I think anyone who reads this site and pays attention to bylines knows my thoughts on nostalgia. Heck, I wrote a whole piece last week saying horrible things about Krull more or less for that very reason. I wasn’t planning on seeing the new Mad Max at all for a number of reasons, ranging from not being a Mad Max fan to being generally against remakes. But the reviews started coming in very positive, and Ryan and Watson were both raving about it, and hey, Ryan may like Krull, but Watson sure didn’t (he likes Clue), so that means there’s a variety of opinion out there.
So, I went. And I loved it. Further SPOILER-FREE comments after the cut.
First off, you don’t need to be a fan or have a lot of knowledge about Mad Max to dig the movie. What little you need to know is dispensed in the first few minutes and that’s about it. This movie is basically an excuse for a two hour car chase through the least habitable parts of Australia. Max might as well be along for the ride. And that’s OK!
This is how to do a revamp. Stick to the basic ideas, updates things as needed, but do it with an appreciation for the source material and not because people might be willing to fork over money for something left over from their childhood. Above all, it has to be a good story with an interesting conflict and (for a movie like this) plenty of exciting set pieces to keep an audience rooted in their collective seats no matter how much that small soda is making their bladder want to flee the room for relief. And for that matter, since a lot of movies and sequels in the script stage don’t start off as a sequel or remake of something…don’t make it look like that’s what you did. This particular story was probably always a Mad Max story. That helps.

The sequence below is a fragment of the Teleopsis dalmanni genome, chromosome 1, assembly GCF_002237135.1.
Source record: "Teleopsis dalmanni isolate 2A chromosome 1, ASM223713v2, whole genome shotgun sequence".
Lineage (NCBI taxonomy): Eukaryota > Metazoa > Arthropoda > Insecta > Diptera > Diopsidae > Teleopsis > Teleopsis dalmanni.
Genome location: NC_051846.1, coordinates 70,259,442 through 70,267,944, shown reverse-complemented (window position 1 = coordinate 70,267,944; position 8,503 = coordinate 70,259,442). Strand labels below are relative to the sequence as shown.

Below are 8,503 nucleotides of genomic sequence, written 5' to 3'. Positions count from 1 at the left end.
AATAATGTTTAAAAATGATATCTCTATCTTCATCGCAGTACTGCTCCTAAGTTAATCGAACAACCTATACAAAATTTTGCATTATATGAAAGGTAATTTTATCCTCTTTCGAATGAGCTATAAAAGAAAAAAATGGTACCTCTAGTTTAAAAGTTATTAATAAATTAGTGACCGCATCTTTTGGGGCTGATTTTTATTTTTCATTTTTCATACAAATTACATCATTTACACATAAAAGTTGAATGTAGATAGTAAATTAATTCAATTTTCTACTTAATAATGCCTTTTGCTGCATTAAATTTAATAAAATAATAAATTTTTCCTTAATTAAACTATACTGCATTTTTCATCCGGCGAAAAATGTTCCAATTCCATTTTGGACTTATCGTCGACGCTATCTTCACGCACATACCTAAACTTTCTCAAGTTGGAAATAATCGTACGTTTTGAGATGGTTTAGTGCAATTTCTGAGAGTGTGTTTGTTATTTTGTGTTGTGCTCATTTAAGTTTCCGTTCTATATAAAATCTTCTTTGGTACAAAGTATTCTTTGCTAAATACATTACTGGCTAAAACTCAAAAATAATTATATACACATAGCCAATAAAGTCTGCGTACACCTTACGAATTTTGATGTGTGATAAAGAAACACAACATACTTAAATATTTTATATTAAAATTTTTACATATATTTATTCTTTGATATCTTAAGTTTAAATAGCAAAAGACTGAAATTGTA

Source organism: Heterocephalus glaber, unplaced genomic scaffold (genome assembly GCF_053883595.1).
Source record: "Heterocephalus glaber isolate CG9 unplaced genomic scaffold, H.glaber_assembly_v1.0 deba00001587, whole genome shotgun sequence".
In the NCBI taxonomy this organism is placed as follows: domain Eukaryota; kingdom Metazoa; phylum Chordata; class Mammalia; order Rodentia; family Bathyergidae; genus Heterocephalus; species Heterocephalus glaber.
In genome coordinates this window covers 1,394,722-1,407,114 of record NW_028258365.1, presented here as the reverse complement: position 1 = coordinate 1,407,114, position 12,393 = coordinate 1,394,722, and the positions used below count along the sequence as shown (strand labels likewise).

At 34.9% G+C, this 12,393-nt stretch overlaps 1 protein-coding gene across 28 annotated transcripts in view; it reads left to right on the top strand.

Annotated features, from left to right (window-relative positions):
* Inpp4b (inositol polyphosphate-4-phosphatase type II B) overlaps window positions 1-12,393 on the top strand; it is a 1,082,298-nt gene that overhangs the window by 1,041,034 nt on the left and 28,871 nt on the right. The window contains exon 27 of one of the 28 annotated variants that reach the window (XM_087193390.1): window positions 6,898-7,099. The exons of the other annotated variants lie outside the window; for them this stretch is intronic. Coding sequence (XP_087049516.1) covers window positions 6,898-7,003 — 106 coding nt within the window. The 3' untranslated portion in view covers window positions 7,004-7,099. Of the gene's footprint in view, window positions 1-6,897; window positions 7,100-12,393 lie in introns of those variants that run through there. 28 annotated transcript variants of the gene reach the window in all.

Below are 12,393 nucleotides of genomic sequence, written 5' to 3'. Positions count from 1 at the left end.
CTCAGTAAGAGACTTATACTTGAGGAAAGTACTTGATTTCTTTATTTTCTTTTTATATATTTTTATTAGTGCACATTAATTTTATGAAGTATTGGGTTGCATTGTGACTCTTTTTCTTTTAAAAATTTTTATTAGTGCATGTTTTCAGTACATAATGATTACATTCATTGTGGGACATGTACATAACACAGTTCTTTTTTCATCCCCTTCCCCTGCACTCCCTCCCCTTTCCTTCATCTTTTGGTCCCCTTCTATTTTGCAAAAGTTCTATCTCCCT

It also helps that Max isn’t a particularly complicated character with a complicated backstory. Writer/director George Miller created Mad Max’s post-apocalyptic world, cutting his teeth with movies that made due with practical effects because he didn’t have any other choice. Miller knows how to throw together a crazy car chase. Now, bringing back an original creator isn’t always a good move. George Lucas stepping away from the director’s chair is generally the best that can be hoped for with Star Wars these days, and if half the stuff I’ve heard about Gene Roddenberry’s work on Star Trek for both the original movie and Next Generation are true and he envisioned a setting where there was no conflict between people (AKA the origin of all drama), then having him as hands off as possible before he died may have been the best for all involved.
But seriously, if all you want is a popcorn flick involving crazy spiked cars, explosions, and a warlord with his own traveling rock band, then this will be the movie for you.
It makes me wish Miller had made that Justice League movie he was supposed to at one point.
Let’s say 10 out of 10 skull-steering wheels.